how to fix a hissing toilet
How to fix the common “toilet hissing problem. Source: HGTV

Picture this: you’re going about your day like you always do and everything is well. You wake up, make some coffee, have breakfast, and look through the window to find a beautiful sunny day.

But then you go to the bathroom, flush the toilet and – much to your disbelief – it hisses at you!

Understandably, your first reaction is to be a little mad. I mean, it’s not often you’re having such a nice day and someone is so not having it they actually hiss at you. A snake you could understand because it’s what they do, but even a cat has to be pushed over the edge to hiss!

But, because you're a lady (or gentleman), you do the grown up thing. You take a deep breath and think to yourself:

“Well, if it was upset enough to hiss at me, that means something must be very wrong!

And right you are.

But you have nothing to worry about. This is a common toilet issue and it’s nothing serious – in fact, with a bit of DIY you can fix it in just a few minutes!

So why is my toilet hissing?

The hissing happens because the toilet’s inlet water valve (or a “fill valve) can be partially blocked by bits of sediment settling on the bottom, which compromises the water flow. This forces the water into a narrow stream with added pressure, making it vibrate and sound like a rude “hissing noise.

The “hiss won’t break your toilet and force you to replace it, but if not dealt with, it will continue to get louder as time goes on and the tank will take longer to fill.

How to fix a hissing toilet?

where to locate the inlet valve
The inlet valve on the left and the cap in blue. Source: NOPEC

In practice, all you have to do is flush out whatever small debris are clogging the tank and it will work beautifully (and quietly) again. All you need is a screwdriver and a plastic drinking cup.

  1. First, turn off the water supply to the toilet so we don’t make a mess. Usually it’s located on the hose that connects to the bottom of the tank – simply turn the valve to “off.

  2. Flush the toilet to drain the tank entirely.

  3. Once that’s done, locate the inlet valve and remove the cap from the top. The inlet valve is the vertical device connected to the water supply hose you’ve just turned off. Some might look a bit different, but the cap is usually colored and can be removed by either pressing down and turning or by removing a couple of screws with a screwdriver.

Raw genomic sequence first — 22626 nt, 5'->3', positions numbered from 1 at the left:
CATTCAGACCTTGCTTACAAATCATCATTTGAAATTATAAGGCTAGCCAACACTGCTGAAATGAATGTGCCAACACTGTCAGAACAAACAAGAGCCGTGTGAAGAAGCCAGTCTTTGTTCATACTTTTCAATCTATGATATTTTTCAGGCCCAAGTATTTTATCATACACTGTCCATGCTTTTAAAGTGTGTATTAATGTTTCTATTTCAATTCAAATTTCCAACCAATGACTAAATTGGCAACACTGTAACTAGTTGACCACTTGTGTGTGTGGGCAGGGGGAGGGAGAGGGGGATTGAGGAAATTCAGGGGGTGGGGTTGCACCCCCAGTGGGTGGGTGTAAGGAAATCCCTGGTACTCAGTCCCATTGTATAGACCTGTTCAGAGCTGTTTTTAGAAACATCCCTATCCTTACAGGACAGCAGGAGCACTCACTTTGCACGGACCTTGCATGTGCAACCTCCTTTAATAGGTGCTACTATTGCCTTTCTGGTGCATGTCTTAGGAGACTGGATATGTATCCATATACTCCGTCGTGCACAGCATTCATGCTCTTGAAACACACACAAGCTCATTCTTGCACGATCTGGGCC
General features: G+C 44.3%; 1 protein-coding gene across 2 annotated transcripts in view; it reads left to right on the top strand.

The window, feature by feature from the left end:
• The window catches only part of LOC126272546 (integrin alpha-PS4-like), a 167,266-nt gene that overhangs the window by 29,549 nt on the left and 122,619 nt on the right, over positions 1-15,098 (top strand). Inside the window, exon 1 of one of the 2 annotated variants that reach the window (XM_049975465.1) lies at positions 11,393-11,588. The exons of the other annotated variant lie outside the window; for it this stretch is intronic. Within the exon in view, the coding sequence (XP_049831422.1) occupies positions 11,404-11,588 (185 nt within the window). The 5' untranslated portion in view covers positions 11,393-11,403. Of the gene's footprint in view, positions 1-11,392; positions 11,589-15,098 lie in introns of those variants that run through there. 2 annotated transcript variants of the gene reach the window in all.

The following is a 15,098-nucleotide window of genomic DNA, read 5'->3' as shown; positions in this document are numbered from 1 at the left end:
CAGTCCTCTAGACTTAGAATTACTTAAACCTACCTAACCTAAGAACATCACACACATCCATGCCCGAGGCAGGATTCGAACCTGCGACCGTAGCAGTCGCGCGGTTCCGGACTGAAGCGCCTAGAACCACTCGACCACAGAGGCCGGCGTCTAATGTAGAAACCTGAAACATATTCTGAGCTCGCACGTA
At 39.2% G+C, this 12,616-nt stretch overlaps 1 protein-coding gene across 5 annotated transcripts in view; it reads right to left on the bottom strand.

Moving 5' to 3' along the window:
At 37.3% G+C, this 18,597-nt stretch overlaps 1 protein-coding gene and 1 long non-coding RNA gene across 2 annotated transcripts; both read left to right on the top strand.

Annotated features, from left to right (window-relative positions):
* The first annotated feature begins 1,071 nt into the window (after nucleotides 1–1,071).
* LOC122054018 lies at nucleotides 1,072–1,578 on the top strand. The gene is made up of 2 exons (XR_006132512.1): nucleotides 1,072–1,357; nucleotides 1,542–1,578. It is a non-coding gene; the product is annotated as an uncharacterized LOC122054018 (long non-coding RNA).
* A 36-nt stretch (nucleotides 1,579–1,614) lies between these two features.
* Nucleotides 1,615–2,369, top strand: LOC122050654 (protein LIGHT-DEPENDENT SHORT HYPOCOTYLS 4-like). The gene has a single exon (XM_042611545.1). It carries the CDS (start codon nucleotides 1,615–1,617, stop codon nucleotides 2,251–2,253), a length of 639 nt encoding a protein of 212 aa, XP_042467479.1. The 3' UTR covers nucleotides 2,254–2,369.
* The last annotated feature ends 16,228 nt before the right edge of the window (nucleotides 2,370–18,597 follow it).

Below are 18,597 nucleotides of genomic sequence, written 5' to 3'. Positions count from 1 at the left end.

4. Remove the seal from the underside of the cap – the seal is a rubber or plastic disk.You can easily pry it out with a fingernail or a screwdriver.

  5. Take the seal to a faucet and clean it under flowing water to remove any debris that might have accumulated.

  6. Now take the plastic cup, invert it, and hold it on top of the inlet valve – from where you’ve just removed the cap. We will briefly turn the water supply back on and we’re holding the cup there to prevent water from spraying everywhere.

  7. Turn the water supply on while holding the cup over the inlet valve. Keep it on for 5 to 10 seconds. The purpose of doing this is to let the water flush out any debris from inside the valve. After 10 seconds at the most, turn the water supply off again.

  8. Before moving forwarding, inspect the seal for any rip and tear. If it looks good, you can simply put it back in the cap, and then reattach the cap from where you took it off earlier – basically just put it all back.

  9. Once you’ve assembled everything back, turn on the water supply. Wait for the tank to fill and flush to check if the hissing is gone.

If on Step 8 you noticed the seal was damaged in some way, you will need to replace it. Luckily, you already know how to assemble everything now, so take the seal to your local home improvement center and ask for one that matches.

When you get back home, place it on the cap, place the cap back on the inlet valve, try Step 9 – and that should be the end of it!

However, if after all this your toilet is still hissing, there might be a problem with your inlet valve. In that case, you should call a professional plumber to check it out, because you would need to disassemble even further.


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